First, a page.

We discuss the outlook for UK equities.

  • Despite starting the year with a Brexit deal, the outlook remains opaque.
  • We could see a reversal from stocks that have rallied on hopes of a sustained earnings recovery.
  • Our focus is on identifying companies with thematic tailwinds that can grow irrespective of the economic outlook.

While it was helpful to start 2021 with a Brexit deal, removing one element of uncertainty for the UK that has been hanging over us, we nevertheless entered the year with a broader range of conceivable outcomes than we have seen for a long time. One month on, the outlook remains just as opaque.

Markets are at a fascinating juncture. With unprecedented levels of monetary support, the rollout of Covid-19 vaccines, the Brexit deal and a definitive US election outcome, there is an alluring argument that we are at the foothills of a significant recovery and could see the post-pandemic uptrend in markets continue, or even accelerate, as we progress through the year.

However, it is also plausible to paint a rather more cautious outlook. As I write this, we are still very early in the vaccination journey, and the length of time we will be living with lockdown restrictions remains to be seen. Vaccinations are a significant positive step in this pandemic, but experts are clear that they will not eradicate the virus. What our ‘new normal’ looks like, or how long it takes to get there, is as yet unclear. As government-support programmes are lifted, there is a chance that more lasting damage to the economy will become evident, and we could see some reversal of those stocks that have rallied on hopes of a sustained earnings recovery.

In light of these uncertainties, we continue to focus our efforts on identifying and understanding the key multi-year thematic drivers of the world. We believe that structural trends, such as increasing consumer power, digitalisation and ageing populations, will be more meaningful drivers for UK equities over the long term than near-term economic and political gyrations.

It has been interesting to observe these themes in play during the last extraordinary year. Take Diageo for example. It reported its half-year results last week, with growth in organic sales against a pre-pandemic comparable period. This growth, while modest at 1%, was achieved despite the fact that on-trade sales (bars, restaurants) and travel retail have been so severely disrupted. In part, this can be attributed to the strength of Diageo’s business model, with the flexibility to pivot its sales efforts to the parts of the market showing the most promise at any given time. It is also a reflection of the strength of the structural themes Diageo is exposed to: consumers have choices and, whether times are good or bad, many are attracted to desirable brands and willing to spend on affordable luxuries. This is a theme which has endured over time and is proving its strength even through a global pandemic.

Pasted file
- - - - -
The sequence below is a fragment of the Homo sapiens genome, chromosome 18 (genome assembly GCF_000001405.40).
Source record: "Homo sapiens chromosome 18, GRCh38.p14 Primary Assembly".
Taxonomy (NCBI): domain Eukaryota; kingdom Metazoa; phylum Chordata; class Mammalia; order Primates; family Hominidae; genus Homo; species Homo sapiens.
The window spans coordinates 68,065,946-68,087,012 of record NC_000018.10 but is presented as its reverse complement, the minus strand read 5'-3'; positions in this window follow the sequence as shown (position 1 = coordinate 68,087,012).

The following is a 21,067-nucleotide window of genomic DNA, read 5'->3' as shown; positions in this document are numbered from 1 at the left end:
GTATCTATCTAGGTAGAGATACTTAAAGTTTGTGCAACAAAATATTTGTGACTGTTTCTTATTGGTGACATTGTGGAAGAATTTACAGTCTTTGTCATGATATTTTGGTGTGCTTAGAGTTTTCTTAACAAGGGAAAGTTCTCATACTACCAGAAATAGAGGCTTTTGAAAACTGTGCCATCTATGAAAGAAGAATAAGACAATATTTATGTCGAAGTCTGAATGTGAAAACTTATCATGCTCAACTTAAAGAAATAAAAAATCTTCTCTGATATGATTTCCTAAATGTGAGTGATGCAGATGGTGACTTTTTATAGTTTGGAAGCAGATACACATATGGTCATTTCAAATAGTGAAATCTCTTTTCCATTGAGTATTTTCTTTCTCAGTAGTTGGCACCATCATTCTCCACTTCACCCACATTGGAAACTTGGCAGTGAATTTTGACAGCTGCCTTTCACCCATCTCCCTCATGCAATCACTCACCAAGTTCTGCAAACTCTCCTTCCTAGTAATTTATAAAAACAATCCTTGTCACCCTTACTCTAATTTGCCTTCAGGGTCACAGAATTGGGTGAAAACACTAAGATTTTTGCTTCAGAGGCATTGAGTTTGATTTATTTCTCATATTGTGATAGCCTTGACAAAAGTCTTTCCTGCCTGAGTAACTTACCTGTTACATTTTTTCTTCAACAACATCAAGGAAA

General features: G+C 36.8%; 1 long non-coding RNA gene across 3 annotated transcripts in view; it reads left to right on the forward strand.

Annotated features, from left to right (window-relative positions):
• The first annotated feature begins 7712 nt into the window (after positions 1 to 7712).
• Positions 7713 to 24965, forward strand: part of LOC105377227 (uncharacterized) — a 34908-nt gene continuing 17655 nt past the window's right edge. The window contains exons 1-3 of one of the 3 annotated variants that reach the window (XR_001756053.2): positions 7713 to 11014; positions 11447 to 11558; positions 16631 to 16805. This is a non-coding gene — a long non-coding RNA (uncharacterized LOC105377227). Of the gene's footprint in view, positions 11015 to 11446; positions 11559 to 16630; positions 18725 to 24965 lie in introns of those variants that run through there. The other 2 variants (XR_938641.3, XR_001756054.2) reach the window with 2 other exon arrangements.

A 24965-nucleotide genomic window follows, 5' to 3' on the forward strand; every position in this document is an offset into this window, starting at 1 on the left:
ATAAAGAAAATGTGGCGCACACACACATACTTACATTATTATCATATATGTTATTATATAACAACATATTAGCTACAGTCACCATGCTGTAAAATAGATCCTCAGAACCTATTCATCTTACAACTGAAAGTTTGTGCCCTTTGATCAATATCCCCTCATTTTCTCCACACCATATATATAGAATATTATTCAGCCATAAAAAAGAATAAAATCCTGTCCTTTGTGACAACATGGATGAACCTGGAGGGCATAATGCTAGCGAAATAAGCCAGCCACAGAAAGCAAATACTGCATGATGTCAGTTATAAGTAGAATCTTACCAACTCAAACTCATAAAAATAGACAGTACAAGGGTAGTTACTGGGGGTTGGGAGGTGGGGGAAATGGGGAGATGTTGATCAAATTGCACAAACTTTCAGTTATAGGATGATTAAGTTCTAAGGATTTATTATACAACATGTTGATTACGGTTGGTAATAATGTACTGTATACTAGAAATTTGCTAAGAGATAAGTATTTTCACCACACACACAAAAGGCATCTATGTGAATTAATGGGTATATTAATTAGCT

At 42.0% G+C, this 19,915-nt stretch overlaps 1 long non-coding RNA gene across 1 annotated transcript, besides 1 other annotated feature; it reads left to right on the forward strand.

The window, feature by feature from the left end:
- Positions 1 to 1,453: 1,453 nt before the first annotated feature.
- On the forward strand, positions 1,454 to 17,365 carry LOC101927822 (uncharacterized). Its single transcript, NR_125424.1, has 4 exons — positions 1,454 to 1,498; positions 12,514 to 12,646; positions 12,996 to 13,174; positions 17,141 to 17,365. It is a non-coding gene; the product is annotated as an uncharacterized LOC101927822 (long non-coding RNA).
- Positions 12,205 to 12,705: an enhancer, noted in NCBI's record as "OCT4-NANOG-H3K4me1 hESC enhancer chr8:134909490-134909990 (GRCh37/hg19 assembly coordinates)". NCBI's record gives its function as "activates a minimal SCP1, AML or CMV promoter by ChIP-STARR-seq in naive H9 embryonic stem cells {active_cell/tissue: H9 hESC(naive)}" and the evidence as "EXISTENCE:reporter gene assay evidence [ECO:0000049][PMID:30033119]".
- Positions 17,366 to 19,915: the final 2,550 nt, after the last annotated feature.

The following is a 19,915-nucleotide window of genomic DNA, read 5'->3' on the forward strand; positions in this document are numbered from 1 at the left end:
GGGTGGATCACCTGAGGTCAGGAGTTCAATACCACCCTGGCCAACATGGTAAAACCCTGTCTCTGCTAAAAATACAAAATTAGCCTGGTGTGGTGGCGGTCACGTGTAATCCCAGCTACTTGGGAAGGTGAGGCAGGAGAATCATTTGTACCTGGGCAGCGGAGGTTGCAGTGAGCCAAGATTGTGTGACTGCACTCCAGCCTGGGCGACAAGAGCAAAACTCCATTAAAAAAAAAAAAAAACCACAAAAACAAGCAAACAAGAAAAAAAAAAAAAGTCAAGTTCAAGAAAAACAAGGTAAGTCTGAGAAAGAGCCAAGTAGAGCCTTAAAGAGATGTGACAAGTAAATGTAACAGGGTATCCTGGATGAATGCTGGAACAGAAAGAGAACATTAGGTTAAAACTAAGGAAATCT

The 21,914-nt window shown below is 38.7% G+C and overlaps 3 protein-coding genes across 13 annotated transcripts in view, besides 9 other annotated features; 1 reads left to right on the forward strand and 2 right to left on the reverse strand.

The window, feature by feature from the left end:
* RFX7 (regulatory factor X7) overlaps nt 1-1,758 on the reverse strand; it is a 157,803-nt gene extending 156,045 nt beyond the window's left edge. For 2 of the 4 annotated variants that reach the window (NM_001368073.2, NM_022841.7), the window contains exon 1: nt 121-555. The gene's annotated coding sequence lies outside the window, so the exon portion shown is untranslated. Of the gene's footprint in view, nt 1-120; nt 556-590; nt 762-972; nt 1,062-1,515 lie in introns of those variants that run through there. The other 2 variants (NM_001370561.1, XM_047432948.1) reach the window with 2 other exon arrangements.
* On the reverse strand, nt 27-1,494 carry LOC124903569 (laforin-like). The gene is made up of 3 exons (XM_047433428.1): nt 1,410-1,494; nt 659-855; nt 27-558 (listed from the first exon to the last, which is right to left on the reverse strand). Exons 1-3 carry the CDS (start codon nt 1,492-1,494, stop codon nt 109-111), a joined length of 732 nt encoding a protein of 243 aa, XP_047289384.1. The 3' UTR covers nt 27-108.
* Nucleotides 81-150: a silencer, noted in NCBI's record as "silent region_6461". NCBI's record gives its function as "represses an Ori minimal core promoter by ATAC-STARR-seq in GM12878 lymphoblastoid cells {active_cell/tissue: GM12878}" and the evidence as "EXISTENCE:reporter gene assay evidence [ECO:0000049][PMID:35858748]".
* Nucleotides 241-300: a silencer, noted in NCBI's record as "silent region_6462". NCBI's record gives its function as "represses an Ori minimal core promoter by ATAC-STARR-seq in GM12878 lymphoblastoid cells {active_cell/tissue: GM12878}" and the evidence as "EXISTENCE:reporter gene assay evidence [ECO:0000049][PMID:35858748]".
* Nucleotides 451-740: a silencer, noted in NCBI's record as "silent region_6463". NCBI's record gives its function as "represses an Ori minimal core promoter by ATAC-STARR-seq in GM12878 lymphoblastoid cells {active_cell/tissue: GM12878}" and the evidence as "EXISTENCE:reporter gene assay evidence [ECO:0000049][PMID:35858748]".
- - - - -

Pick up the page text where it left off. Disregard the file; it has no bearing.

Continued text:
Another example is Smurfit Kappa. As an industry leader in paper and box packaging it is benefiting from the acceleration of e-commerce while physical shops are closed during lockdowns. This is a trend that is unlikely to reverse as stores reopen: indeed, over the last week we have seen two major UK online-only retailers acquire a number of the country’s best-known high-street brands. A significant portion of Smurfit Kappa’s end-product is from recycled material, so not only does it provide its customers with packaging solutions for e-commerce that add value, it does this sustainably. The company raised equity in November 2020 to increase its financial firepower in light of additional opportunities it sees to capitalise on these structural trends. When a business has such clear thematic drivers, it can enjoy tailwinds irrespective of the economic outlook.

We are fortunate that the UK equity market is a rich hunting ground for high-quality thematic companies. Furthermore, markets regularly misprice the value of compounding growth in these businesses. So while we may face another year of elevated uncertainty, for the selective long-term investor this may prove to be a year of exceptional opportunity.


Louise Kernohan

Louise Kernohan

Head of Global Opportunities


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